University of Basel, English Seminar, Grosser Hörsaal, Nadelberg 6, 4051 Basel
Gastvortrag: Prof. Dr. Andreas H. Jucker
When we think of politeness in English, we tend to think of such stereotypical phrases as “I wonder if you could tell us …”, “perhaps you might like to tell me …” or “can I ask you to read …”. A lot of research has already been carried out assessing the real status of such phrases in Present-day English beyond the stereotype, but in this presentation I am interested in the history of politeness. Have such forms existed ever since the beginning of English? Quick spoiler: no, they haven’t, they are, in fact, quite recent. But if such forms are recent, how were people polite before these forms came into more widespread use? Were people polite at all? And how can we even tell what was polite or not so polite several hundred years ago? For the first 1,000 years or so of the English language, the term “polite” did not even exist.
In this lecture, I want to provide some theoretical and methodological background for the investigation of such questions, and I will provide quick snapshots across the entire history of the English language. I will look at some of the terms for appropriate and pleasing behaviour in Old English; at Chaucer’s use of the then newly imported French term courtesy in his Canterbury Tales; at Romeo and Tybalt’s use of you and thou; at the ideological importance of the term politeness in the eighteenth century; and at the rise (and fall!) of non-imposition politeness (as illustrated in the opening phrases of this abstract) in recent decades.
Jucker, Andreas H. (2020) Politeness in the History of English. From the Middle Ages to the Present Day. Cambridge: Cambridge University Press.
DIS-AGREE Grant: TheEuropean Campus „Seed Money“
Das geisteswissenschaftliche Projekt aus der Linguistik steht unter der Leitung der Universität Freiburg und wird gemeinsam mit den Universitäten Basel, Haute-Alsace und Strasbourg umgesetzt. Information und Kontakt
Hermann Paul Scholarship in Linguistics 2022
The Hermann Paul Scholarship in Linguistics 2022 in Basel went to Wendy Diepgrond. Congratulations!
Hermann Paul Scholarship in Linguistics 2020
The Hermann Paul Scholarship in Linguistics 2020 in Basel went to Mizuki Koda. Congratulations!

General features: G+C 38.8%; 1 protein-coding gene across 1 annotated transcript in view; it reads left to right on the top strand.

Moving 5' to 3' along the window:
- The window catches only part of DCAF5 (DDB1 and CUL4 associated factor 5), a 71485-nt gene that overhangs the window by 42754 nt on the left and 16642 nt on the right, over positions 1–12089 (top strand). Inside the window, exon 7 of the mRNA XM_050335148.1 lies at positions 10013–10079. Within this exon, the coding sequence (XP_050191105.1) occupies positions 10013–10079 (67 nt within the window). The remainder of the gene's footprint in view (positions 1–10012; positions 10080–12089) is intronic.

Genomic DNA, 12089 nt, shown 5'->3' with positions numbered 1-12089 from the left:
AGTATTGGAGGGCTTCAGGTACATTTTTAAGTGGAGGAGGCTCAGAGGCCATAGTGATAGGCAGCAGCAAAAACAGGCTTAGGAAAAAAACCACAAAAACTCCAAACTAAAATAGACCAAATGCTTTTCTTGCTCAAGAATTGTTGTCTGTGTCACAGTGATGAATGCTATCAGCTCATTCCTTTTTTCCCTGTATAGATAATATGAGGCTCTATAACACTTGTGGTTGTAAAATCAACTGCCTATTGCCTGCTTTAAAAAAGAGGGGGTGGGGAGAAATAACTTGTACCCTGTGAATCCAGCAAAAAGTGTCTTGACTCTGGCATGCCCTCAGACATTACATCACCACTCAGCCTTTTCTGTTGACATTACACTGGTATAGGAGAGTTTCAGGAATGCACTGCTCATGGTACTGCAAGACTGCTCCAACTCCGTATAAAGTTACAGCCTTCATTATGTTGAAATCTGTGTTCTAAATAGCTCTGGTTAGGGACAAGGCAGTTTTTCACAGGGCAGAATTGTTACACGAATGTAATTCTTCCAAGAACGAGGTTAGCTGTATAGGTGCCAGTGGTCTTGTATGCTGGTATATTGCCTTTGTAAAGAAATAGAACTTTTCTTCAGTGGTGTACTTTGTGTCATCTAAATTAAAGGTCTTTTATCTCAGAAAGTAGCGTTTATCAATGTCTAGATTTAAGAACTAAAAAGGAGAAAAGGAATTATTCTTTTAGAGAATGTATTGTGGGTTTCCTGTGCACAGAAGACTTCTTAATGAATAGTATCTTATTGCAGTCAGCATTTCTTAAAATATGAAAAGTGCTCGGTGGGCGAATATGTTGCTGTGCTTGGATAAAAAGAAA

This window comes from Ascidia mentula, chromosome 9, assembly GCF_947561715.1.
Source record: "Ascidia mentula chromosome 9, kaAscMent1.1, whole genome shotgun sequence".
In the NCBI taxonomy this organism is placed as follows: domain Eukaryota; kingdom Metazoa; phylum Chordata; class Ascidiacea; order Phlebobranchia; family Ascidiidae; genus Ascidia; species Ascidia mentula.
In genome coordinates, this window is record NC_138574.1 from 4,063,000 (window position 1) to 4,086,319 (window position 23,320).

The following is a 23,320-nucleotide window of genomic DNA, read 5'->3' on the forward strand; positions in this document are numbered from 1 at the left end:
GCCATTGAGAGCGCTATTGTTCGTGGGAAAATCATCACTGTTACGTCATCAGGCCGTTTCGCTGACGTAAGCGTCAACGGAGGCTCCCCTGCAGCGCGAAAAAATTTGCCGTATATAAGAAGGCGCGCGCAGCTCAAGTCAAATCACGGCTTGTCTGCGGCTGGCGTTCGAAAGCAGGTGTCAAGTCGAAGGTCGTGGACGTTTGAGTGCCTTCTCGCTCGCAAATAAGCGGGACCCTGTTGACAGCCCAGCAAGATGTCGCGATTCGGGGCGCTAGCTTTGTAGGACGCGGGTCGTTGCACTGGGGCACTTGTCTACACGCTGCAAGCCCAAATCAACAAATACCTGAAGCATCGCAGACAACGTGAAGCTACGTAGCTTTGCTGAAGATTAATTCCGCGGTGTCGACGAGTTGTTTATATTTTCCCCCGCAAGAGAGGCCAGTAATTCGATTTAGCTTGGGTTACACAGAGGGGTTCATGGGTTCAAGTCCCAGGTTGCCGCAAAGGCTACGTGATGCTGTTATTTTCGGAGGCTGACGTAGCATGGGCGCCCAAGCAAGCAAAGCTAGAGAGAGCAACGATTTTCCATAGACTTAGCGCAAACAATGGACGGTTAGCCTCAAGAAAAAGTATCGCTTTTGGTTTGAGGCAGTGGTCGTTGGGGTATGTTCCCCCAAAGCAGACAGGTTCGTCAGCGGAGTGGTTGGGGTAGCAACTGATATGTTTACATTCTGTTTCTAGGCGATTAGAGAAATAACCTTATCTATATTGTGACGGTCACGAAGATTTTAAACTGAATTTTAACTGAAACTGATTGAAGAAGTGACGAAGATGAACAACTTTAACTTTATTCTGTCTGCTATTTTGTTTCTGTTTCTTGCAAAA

Hermann Paul Scholarship in Linguistics 2019
The Hermann Paul Scholarship in Linguistics 2019 in Basel went to Ye Ji Lee. Congratulations!
Hermann Paul Scholarship in Linguistics 2018
The Hermann Paul Scholarship in Linguistics 2018 in Basel went to Joelle Loew. Congratulations!
Hermann Paul Scholarships in Linguistics 2017
The Hermann Paul Scholarships in Linguistics 2017 in Basel went to Robert Reinecke and Valentina Saccone. Congratulations!
Hermann-Paul-Preis für herausragende Dissertationen
Der Hermann-Paul Preis 2022 ging an Aline Bieri und Florian Dreyer. Herzlichen Glückwunsch! /// The Hermann Paul Award 2022 went to Aline Bieri and Florian Dreyer. Congratulations!
Der Hermann-Paul Preis 2019 ging an Emiel van den Hoven. Herzlichen Glückwunsch! /// The Hermann Paul Award 2019 went to Emiel van den Hoven. Congratulations!
Der Hermann-Paul Preis 2018 ging an Verena Schröter und Hanna Svensson. Herzlichen Glückwunsch! /// The Hermann Paul Award 2018 went to Verena Schröter and Hanna Svensson. Congratulations!
The technical storage or access is strictly necessary for the legitimate purpose of enabling the use of a specific service explicitly requested by the subscriber or user, or for the sole purpose of carrying out the transmission of a communication over an electronic communications network.
The technical storage or access is necessary for the legitimate purpose of storing preferences that are not requested by the subscriber or user.
The technical storage or access that is used exclusively for statistical purposes.The technical storage or access that is used exclusively for anonymous statistical purposes. Without a subpoena, voluntary compliance on the part of your Internet Service Provider, or additional records from a third party, information stored or retrieved for this purpose alone cannot usually be used to identify you.
The technical storage or access is required to create user profiles to send advertising, or to track the user on a website or across several websites for similar marketing purposes.